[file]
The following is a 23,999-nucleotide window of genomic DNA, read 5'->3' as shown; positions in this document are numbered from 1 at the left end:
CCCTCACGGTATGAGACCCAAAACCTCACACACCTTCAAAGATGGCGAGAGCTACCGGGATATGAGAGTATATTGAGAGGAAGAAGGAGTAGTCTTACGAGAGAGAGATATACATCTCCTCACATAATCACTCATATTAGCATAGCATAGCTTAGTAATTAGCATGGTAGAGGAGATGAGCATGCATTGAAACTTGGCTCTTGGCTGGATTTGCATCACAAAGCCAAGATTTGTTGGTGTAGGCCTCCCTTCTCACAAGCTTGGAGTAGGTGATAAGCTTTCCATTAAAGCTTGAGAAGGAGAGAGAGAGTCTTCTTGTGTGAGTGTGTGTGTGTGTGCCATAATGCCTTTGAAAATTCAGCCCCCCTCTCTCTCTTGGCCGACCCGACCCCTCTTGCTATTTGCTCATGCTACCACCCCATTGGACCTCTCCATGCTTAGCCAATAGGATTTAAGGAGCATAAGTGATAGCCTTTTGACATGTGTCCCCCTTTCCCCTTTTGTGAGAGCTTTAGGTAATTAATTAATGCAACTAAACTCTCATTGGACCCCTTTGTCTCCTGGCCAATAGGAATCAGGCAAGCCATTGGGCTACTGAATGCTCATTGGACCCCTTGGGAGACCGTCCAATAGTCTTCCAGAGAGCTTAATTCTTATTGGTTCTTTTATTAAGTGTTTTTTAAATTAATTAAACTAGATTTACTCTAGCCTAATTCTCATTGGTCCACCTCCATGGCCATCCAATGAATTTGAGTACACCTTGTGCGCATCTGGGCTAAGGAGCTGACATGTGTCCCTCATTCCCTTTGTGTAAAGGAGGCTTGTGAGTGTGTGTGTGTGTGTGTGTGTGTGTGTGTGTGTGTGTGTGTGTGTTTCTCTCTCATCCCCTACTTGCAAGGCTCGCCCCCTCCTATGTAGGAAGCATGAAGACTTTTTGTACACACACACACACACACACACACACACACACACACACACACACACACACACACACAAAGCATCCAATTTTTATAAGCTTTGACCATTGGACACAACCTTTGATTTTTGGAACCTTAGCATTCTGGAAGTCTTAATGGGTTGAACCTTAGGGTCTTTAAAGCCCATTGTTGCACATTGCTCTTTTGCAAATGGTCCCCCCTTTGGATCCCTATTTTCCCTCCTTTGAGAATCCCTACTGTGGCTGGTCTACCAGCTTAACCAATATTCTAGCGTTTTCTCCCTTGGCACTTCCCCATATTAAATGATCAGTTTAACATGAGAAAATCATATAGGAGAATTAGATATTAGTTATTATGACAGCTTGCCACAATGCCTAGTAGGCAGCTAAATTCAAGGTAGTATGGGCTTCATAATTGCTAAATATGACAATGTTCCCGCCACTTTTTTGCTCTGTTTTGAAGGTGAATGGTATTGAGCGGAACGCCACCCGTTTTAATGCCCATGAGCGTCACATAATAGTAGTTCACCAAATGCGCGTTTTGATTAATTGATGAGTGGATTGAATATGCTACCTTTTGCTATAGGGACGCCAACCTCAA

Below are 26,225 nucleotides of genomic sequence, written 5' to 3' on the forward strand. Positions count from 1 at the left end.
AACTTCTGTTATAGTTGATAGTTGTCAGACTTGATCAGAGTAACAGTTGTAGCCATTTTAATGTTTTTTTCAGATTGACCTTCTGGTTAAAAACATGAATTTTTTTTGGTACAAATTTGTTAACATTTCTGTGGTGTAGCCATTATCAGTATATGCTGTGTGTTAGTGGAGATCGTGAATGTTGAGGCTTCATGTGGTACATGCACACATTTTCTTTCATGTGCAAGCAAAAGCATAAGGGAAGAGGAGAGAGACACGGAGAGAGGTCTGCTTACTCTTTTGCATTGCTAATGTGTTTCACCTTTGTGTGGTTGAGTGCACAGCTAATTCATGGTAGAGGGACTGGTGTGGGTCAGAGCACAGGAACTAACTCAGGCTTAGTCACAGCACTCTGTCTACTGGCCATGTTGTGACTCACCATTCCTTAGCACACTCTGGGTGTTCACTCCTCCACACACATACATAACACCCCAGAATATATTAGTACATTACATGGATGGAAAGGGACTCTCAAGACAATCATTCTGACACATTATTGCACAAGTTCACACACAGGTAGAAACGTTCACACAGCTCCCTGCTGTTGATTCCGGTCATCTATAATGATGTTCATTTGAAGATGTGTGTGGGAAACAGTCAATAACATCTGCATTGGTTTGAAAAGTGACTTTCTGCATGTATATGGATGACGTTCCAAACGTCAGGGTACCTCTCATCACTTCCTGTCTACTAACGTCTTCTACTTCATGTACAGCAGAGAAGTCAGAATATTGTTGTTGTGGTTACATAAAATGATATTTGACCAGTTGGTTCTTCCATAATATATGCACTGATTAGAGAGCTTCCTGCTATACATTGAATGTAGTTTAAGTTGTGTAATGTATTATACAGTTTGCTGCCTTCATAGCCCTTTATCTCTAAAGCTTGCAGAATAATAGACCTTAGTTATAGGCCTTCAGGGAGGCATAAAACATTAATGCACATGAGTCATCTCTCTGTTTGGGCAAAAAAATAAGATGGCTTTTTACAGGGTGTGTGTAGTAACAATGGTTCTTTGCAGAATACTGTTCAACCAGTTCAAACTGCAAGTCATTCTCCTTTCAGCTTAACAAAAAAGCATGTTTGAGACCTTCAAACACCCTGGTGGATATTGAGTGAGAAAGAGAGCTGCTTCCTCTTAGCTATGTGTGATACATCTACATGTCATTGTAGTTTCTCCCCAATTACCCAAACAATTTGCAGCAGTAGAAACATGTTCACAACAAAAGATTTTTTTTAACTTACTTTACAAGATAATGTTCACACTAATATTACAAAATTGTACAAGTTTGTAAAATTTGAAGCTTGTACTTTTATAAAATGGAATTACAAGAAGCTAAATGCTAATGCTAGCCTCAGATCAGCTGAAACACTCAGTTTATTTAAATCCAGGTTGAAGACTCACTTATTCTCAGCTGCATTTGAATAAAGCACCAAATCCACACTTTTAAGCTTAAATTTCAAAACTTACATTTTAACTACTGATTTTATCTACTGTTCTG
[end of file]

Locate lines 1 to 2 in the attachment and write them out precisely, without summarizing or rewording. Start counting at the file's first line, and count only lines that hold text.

The following is a 23,999-nucleotide window of genomic DNA, read 5'->3' as shown; positions in this document are numbered from 1 at the left end:
CCCTCACGGTATGAGACCCAAAACCTCACACACCTTCAAAGATGGCGAGAGCTACCGGGATATGAGAGTATATTGAGAGGAAGAAGGAGTAGTCTTACGAGAGAGAGATATACATCTCCTCACATAATCACTCATATTAGCATAGCATAGCTTAGTAATTAGCATGGTAGAGGAGATGAGCATGCATTGAAACTTGGCTCTTGGCTGGATTTGCATCACAAAGCCAAGATTTGTTGGTGTAGGCCTCCCTTCTCACAAGCTTGGAGTAGGTGATAAGCTTTCCATTAAAGCTTGAGAAGGAGAGAGAGAGTCTTCTTGTGTGAGTGTGTGTGTGTGTGCCATAATGCCTTTGAAAATTCAGCCCCCCTCTCTCTCTTGGCCGACCCGACCCCTCTTGCTATTTGCTCATGCTACCACCCCATTGGACCTCTCCATGCTTAGCCAATAGGATTTAAGGAGCATAAGTGATAGCCTTTTGACATGTGTCCCCCTTTCCCCTTTTGTGAGAGCTTTAGGTAATTAATTAATGCAACTAAACTCTCATTGGACCCCTTTGTCTCCTGGCCAATAGGAATCAGGCAAGCCATTGGGCTACTGAATGCTCATTGGACCCCTTGGGAGACCGTCCAATAGTCTTCCAGAGAGCTTAATTCTTATTGGTTCTTTTATTAAGTGTTTTTTAAATTAATTAAACTAGATTTACTCTAGCCTAATTCTCATTGGTCCACCTCCATGGCCATCCAATGAATTTGAGTACACCTTGTGCGCATCTGGGCTAAGGAGCTGACATGTGTCCCTCATTCCCTTTGTGTAAAGGAGGCTTGTGAGTGTGTGTGTGTGTGTGTGTGTGTGTGTGTGTGTGTGTGTGTGTGTTTCTCTCTCATCCCCTACTTGCAAGGCTCGCCCCCTCCTATGTAGGAAGCATGAAGACTTTTTGTACACACACACACACACACACACACACACACACACACACACACACACACACACACACAAAGCATCCAATTTTTATAAGCTTTGACCATTGGACACAACCTTTGATTTTTGGAACCTTAGCATTCTGGAAGTCTTAATGGGTTGAACCTTAGGGTCTTTAAAGCCCATTGTTGCACATTGCTCTTTTGCAAATGGTCCCCCCTTTGGATCCCTATTTTCCCTCCTTTGAGAATCCCTACTGTGGCTGGTCTACCAGCTTAACCAATATTCTAGCGTTTTCTCCCTTGGCACTTCCCCATATTAAATGATCAGTTTAACATGAGAAAATCATATAGGAGAATTAGATATTAGTTATTATGACAGCTTGCCACAATGCCTAGTAGGCAGCTAAATTCAAGGTAGTATGGGCTTCATAATTGCTAAATATGACAATGTTCCCGCCACTTTTTTGCTCTGTTTTGAAGGTGAATGGTATTGAGCGGAACGCCACCCGTTTTAATGCCCATGAGCGTCACATAATAGTAGTTCACCAAATGCGCGTTTTGATTAATTGATGAGTGGATTGAATATGCTACCTTTTGCTATAGGGACGCCAACCTCAA